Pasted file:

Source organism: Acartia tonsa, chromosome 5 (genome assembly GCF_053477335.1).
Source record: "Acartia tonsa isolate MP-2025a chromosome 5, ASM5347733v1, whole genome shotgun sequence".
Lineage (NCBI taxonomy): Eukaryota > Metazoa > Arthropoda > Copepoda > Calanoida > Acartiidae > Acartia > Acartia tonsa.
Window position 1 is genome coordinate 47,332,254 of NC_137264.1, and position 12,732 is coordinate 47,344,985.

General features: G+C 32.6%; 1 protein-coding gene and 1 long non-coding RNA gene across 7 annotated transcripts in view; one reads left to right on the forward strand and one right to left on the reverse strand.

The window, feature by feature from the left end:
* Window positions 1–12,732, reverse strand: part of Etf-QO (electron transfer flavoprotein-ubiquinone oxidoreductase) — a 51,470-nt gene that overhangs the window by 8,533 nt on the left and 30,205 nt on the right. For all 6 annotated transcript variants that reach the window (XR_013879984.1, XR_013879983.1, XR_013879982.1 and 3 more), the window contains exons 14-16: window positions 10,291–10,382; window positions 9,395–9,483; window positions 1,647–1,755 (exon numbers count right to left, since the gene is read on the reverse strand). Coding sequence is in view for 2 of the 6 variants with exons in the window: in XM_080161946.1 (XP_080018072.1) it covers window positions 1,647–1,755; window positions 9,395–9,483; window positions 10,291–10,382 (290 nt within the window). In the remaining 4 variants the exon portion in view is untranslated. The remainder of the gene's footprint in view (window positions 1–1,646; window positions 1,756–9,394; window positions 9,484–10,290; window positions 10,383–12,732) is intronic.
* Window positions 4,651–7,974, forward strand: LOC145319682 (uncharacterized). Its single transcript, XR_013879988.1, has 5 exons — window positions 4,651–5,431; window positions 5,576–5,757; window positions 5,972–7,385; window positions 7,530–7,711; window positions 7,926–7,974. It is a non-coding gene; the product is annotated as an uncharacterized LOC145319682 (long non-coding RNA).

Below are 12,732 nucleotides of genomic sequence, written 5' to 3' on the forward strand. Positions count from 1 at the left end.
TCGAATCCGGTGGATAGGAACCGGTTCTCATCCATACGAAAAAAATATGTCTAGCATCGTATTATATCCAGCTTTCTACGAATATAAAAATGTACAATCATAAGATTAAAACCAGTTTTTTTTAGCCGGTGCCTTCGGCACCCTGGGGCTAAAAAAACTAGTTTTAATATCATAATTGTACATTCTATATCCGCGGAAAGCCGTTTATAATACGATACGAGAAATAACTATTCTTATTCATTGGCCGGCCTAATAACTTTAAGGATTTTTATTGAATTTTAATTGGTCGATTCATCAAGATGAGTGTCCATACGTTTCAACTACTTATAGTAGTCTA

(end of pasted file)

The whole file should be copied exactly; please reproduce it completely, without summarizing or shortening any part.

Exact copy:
Source organism: Acartia tonsa, chromosome 5 (genome assembly GCF_053477335.1).
Source record: "Acartia tonsa isolate MP-2025a chromosome 5, ASM5347733v1, whole genome shotgun sequence".
Lineage (NCBI taxonomy): Eukaryota > Metazoa > Arthropoda > Copepoda > Calanoida > Acartiidae > Acartia > Acartia tonsa.
Window position 1 is genome coordinate 47,332,254 of NC_137264.1, and position 12,732 is coordinate 47,344,985.

General features: G+C 32.6%; 1 protein-coding gene and 1 long non-coding RNA gene across 7 annotated transcripts in view; one reads left to right on the forward strand and one right to left on the reverse strand.

The window, feature by feature from the left end:
* Window positions 1–12,732, reverse strand: part of Etf-QO (electron transfer flavoprotein-ubiquinone oxidoreductase) — a 51,470-nt gene that overhangs the window by 8,533 nt on the left and 30,205 nt on the right. For all 6 annotated transcript variants that reach the window (XR_013879984.1, XR_013879983.1, XR_013879982.1 and 3 more), the window contains exons 14-16: window positions 10,291–10,382; window positions 9,395–9,483; window positions 1,647–1,755 (exon numbers count right to left, since the gene is read on the reverse strand). Coding sequence is in view for 2 of the 6 variants with exons in the window: in XM_080161946.1 (XP_080018072.1) it covers window positions 1,647–1,755; window positions 9,395–9,483; window positions 10,291–10,382 (290 nt within the window). In the remaining 4 variants the exon portion in view is untranslated. The remainder of the gene's footprint in view (window positions 1–1,646; window positions 1,756–9,394; window positions 9,484–10,290; window positions 10,383–12,732) is intronic.
* Window positions 4,651–7,974, forward strand: LOC145319682 (uncharacterized). Its single transcript, XR_013879988.1, has 5 exons — window positions 4,651–5,431; window positions 5,576–5,757; window positions 5,972–7,385; window positions 7,530–7,711; window positions 7,926–7,974. It is a non-coding gene; the product is annotated as an uncharacterized LOC145319682 (long non-coding RNA).

Below are 12,732 nucleotides of genomic sequence, written 5' to 3' on the forward strand. Positions count from 1 at the left end.
TCGAATCCGGTGGATAGGAACCGGTTCTCATCCATACGAAAAAAATATGTCTAGCATCGTATTATATCCAGCTTTCTACGAATATAAAAATGTACAATCATAAGATTAAAACCAGTTTTTTTTAGCCGGTGCCTTCGGCACCCTGGGGCTAAAAAAACTAGTTTTAATATCATAATTGTACATTCTATATCCGCGGAAAGCCGTTTATAATACGATACGAGAAATAACTATTCTTATTCATTGGCCGGCCTAATAACTTTAAGGATTTTTATTGAATTTTAATTGGTCGATTCATCAAGATGAGTGTCCATACGTTTCAACTACTTATAGTAGTCTA